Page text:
For a character who’s been the template for cold, calculating geniuses since his debut in 1887, Sherlock Holmes has seen a lot of reinvention lately: as a drama-loving addict in BBC’s “Sherlock,” a mischievous rogue in director Guy Ritchie’s films, and even a New Yorker in CBS’ “Elementary.”
But what the playwright behind the new musical called “My Dear Watson” wanted to explore is the heart of a man commonly considered not to have one.
“In other productions, you get the banter, you get the bromance, but you don’t get the tender side of their friendship,” says Jami-Leigh Bartschi, who’s bringing the show to the New York Musical Festival.
While many fans feel the Holmes-Watson relationship is one of literature’s great unrequited love stories, that’s not how she sees it. “It’s a love story without a sexual relationship, which I think is lacking in popular culture,” she explains. “I don’t think there is nearly enough shows and movies, that explore asexual love stories, the idea that you can love someone without romantically loving them.”
Despite Holmes’ reputation, she didn’t have to look hard for evidence of his affection. “I fell in love with his character as someone who didn’t have an easy time expressing himself emotionally, but that doesn’t mean he doesn’t care,” she explains. “It’s often very misinterpreted as him being a jerk.”
As a person who also doesn’t readily express her emotions, Bartschi read Arthur Conan Doyle’s stories from her own unique perspective. Watson often mentions seeing glimpses of Holmes’ heart, which are obvious, but she read between the lines, too.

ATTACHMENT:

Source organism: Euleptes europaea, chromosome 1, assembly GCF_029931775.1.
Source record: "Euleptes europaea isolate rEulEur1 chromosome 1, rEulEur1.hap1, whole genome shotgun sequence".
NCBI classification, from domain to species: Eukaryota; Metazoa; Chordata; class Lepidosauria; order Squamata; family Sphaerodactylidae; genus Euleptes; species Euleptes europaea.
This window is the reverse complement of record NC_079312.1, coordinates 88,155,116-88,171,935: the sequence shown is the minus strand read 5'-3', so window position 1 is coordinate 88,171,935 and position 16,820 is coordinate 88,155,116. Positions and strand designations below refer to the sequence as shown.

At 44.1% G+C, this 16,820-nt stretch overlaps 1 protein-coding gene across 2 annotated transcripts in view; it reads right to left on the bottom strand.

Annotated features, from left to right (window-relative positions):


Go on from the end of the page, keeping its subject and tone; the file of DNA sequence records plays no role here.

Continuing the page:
“I extrapolated a lot of others and found times when the average person maybe wouldn’t see care and tenderness, but if you redefine what love and friendship are [as actions rather than emotional reactions], you can see it more easily,” she says, pointing to Holmes going out late at night to do the kind of violent work he doesn’t want Watson to see.
“My Dear Watson” traces their friendship from its start as potential roommates to Holmes’ death at Reichenbach Falls. There is a mystery to solve, of course (“I would’ve been foolish to write a Sherlock Holmes musical that did not have him actually investigating a crime”), but the show is about how Watson’s perspective changes over the course of their four years together.
Since it’s set in Victorian England (the play’s Moriarty is British and served as the cast’s dialogue coach), the music hews classical. “I had to choose a style carefully because this is obviously not a high-kick line kind of musical,” quips Bartschi, who also composed the show. “ It has comedic moments, but it’s ultimately a dramatic musical.”
The bigger problem was, how do you have a man renowned for his stoicism burst into song? “Watson’s music is a lot more lyrical,” she explains, “while Holmes is more rhythmic and speak-singing, except at strategic moments where we want to show more heart.”
If you go
“My Dear Watson”
July 11-16, various times
Peter Jay Sharp Theater, 155 W. 65th St.